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November 7, 2018

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Fast growth seen in service imports

CHINA has seen fast growth in service imports since it joined the World Trade Organization in 2001, according to a report released by China’s Ministry of Commerce at the China International Import Expo in Shanghai yesterday.

The report revealed that service imports surged to US$467.6 billion in 2017 from US$39.3 billion in 2001, with its global share increasing to 9 percent from 2.6 percent, lifting its world ranking from 10th to second place.

It is the first report on service imports to be issued by the Chinese government.

China’s cumulative service imports are expected to exceed US$2.5 trillion in the next five years, the report said. The country’s service imports will account for more than 10 percent of global service imports, contributing over 20 percent to total global growth in the next five years.

During the same period, China will see more than US$700 billion of cumulative imports in emerging services, including charges for the use of intellectual property, telecommunications, computer and information services, financial services, and personal cultural and recreational services.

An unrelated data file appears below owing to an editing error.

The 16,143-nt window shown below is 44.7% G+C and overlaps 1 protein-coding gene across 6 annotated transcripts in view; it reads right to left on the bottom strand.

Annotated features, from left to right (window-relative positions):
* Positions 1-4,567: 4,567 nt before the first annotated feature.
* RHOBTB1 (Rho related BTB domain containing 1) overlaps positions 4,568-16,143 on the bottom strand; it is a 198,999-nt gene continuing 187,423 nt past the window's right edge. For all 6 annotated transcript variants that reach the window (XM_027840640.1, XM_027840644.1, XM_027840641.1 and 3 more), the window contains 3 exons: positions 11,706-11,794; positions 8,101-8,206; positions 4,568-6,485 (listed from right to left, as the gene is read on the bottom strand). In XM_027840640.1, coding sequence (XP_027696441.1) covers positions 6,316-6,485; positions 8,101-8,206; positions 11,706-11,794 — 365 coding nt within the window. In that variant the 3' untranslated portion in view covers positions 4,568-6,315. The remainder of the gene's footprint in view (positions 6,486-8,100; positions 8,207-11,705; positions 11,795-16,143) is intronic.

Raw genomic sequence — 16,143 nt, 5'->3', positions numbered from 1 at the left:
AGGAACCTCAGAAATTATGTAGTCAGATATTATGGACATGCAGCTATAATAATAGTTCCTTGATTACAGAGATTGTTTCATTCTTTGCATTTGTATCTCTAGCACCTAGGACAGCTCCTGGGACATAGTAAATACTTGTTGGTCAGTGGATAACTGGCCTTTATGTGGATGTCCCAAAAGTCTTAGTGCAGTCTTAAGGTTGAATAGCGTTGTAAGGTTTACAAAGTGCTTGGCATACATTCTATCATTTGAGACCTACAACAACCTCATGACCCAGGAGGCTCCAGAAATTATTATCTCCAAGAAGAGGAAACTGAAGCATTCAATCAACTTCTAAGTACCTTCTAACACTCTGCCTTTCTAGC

Xian Guoyi, head of the service trade department at the commerce ministry, said China’s service imports not only met the needs of the Chinese people for a better life and facilitated domestic industrial structural transformation and upgrading, but also brought new opportunities for global trade growth.

“We will continue to expand the opening-up of the service sector, improve the service system for service imports, create a sound market environment, deepen multilateral and bilateral trade cooperation, and increase imports of high-quality services,” Xian said.

Over the past five years, with the average global annual growth rate being 3 percent, China’s service imports maintained an average annual growth rate of 10.7 percent.

In the next five years, China’s imports of travel services are expected to exceed US$1.4 trillion, while Chinese tourists will make an estimated total of 700 million outbound trips as the country’s consumption power grows, thus “becoming an important driver of the global economic growth,” Xian said.

China has been the world’s biggest spender on outbound travel for six consecutive years. In 2017, the spending by Chinese tourists was close to a fifth of the total global travel revenue.

Last year, China spent US$28.74 billion on imports of charges for the use of intellectual property, up nearly 14 folds from 2001, the report said. The United States was the top source for such imports, followed by Japan and Germany.

Most of China’s charges for the use of intellectual property imports went to patents, trademarks and copyrights, according to the report. In 2017, import of charges for the use of intellectual property accounted for 6.1 percent of China’s total service imports.

China has always been an important player in, active builder and firm defender of international property rules, the commerce ministry said.


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